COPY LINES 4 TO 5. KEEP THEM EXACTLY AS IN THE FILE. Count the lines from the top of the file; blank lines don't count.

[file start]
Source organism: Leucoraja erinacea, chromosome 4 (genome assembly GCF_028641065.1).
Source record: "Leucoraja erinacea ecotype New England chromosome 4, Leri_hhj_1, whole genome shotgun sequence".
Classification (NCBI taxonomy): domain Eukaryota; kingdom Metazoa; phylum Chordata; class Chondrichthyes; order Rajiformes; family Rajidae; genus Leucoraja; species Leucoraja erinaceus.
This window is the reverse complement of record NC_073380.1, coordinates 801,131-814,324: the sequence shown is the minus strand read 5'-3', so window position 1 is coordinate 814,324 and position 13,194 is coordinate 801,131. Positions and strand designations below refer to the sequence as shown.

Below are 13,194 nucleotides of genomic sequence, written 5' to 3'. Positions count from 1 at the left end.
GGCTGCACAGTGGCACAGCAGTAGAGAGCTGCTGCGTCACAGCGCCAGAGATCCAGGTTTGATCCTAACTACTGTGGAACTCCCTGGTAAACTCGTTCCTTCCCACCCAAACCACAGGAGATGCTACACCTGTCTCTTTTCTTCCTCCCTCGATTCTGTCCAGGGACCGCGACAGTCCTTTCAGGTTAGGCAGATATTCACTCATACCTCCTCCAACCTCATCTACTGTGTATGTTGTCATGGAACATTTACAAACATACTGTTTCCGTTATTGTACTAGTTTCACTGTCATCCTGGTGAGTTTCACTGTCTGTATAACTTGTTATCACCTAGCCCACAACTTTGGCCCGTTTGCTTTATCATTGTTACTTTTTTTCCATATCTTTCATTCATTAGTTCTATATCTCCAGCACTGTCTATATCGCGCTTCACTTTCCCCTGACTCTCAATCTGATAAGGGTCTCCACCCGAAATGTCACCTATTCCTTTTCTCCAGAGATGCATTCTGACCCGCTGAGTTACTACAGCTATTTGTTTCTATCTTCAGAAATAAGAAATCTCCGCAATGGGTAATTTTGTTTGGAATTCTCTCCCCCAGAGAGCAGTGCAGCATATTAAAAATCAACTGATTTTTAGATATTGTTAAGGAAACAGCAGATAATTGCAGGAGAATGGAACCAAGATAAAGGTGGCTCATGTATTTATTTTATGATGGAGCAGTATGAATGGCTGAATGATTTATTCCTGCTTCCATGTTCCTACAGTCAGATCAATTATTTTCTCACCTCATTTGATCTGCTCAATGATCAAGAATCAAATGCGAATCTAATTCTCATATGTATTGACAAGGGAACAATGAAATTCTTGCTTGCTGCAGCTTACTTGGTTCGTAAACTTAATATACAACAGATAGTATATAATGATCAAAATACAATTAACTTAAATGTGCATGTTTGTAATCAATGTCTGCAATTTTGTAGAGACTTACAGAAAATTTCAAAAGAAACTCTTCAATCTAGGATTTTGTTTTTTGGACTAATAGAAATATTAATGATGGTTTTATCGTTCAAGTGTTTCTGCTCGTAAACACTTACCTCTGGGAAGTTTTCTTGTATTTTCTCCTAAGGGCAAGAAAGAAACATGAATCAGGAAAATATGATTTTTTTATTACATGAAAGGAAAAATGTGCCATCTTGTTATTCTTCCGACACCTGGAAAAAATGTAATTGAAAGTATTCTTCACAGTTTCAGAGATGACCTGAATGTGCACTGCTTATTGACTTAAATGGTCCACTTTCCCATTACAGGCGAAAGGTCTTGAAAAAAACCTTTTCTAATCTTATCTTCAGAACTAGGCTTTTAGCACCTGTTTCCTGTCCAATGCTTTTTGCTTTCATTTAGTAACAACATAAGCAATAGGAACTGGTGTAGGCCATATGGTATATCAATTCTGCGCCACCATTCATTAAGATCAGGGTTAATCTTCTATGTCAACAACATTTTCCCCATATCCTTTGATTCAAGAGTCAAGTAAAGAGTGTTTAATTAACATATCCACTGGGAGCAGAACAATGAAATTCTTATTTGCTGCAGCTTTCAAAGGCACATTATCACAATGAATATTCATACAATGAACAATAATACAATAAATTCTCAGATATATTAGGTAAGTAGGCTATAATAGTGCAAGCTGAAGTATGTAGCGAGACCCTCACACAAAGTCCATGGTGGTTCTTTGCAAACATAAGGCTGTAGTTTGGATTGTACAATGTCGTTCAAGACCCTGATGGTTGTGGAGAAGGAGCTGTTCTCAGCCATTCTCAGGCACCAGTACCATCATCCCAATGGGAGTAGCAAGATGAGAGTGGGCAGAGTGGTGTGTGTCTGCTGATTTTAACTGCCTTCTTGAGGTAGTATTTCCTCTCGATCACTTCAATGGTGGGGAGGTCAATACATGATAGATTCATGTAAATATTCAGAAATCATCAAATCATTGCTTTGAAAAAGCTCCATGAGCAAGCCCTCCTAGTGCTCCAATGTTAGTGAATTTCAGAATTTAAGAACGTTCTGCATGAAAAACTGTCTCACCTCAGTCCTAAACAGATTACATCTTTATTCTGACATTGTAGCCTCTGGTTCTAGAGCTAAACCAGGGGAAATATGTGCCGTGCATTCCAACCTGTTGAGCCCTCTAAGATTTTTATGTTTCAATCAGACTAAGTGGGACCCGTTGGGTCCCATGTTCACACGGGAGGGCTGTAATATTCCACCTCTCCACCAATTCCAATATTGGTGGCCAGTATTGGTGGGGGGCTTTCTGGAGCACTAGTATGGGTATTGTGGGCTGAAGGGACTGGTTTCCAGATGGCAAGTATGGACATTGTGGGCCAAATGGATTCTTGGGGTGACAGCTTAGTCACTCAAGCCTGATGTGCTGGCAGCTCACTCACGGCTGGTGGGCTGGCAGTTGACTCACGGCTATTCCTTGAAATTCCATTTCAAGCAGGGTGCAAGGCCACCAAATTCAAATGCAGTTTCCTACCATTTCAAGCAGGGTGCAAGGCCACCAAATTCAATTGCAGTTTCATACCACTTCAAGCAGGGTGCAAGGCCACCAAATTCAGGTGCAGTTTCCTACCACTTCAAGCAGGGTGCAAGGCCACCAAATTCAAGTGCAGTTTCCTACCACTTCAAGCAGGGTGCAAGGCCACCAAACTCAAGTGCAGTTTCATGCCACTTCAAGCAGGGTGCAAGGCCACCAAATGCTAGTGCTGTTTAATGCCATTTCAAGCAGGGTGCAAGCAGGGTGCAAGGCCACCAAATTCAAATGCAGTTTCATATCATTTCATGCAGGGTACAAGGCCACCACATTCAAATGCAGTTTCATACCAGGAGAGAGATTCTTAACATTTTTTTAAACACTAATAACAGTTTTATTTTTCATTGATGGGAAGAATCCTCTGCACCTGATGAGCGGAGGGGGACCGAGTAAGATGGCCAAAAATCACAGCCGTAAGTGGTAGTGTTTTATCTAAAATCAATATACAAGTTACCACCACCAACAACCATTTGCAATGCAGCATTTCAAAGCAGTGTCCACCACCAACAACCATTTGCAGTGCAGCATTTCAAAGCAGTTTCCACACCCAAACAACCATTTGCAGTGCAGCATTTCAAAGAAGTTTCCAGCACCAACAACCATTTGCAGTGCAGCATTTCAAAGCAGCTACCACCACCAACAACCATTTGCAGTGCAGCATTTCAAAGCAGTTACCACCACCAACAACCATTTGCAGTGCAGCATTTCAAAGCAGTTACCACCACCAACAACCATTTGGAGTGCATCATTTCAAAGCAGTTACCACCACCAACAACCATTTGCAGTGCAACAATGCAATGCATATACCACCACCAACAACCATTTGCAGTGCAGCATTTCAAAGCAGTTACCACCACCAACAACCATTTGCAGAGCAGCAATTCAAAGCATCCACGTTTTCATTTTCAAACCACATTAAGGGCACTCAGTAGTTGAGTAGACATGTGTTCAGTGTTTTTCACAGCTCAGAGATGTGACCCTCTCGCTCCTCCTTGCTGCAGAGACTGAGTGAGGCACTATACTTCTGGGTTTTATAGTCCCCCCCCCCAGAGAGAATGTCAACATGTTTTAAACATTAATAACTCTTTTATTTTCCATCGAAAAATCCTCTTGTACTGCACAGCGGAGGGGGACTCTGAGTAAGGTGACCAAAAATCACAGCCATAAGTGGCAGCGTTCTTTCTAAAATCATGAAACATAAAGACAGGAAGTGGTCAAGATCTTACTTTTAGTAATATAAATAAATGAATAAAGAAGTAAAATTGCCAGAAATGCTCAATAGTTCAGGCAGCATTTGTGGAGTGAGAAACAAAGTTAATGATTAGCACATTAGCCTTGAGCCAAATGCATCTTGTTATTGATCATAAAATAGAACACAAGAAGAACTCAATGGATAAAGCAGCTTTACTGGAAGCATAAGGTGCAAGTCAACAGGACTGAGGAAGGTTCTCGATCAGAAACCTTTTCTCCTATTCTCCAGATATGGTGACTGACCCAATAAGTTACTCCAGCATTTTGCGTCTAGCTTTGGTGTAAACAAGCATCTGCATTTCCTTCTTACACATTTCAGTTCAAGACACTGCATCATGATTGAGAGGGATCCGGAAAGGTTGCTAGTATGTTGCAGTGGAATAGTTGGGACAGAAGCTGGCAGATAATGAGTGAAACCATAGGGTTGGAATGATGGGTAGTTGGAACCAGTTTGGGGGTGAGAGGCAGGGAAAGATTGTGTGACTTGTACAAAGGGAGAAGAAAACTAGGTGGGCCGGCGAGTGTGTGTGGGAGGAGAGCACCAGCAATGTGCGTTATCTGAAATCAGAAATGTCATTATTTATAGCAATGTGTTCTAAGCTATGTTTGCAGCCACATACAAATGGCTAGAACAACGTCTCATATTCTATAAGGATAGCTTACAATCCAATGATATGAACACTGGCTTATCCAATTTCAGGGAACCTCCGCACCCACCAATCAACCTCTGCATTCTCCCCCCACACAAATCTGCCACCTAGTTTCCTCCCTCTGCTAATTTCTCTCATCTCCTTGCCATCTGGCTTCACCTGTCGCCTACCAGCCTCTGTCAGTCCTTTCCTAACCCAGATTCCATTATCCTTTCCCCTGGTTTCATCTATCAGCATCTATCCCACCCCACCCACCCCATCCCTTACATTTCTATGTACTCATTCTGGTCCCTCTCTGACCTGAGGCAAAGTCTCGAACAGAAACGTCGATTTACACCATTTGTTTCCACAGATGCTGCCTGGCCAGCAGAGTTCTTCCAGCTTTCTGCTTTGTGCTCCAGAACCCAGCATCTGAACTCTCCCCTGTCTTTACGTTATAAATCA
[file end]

This window is the reverse complement of record NC_073380.1, coordinates 801,131-814,324: the sequence shown is the minus strand read 5'-3', so window position 1 is coordinate 814,324 and position 13,194 is coordinate 801,131. Positions and strand designations below refer to the sequence as shown.

Below are 13,194 nucleotides of genomic sequence, written 5' to 3'. Positions count from 1 at the left end.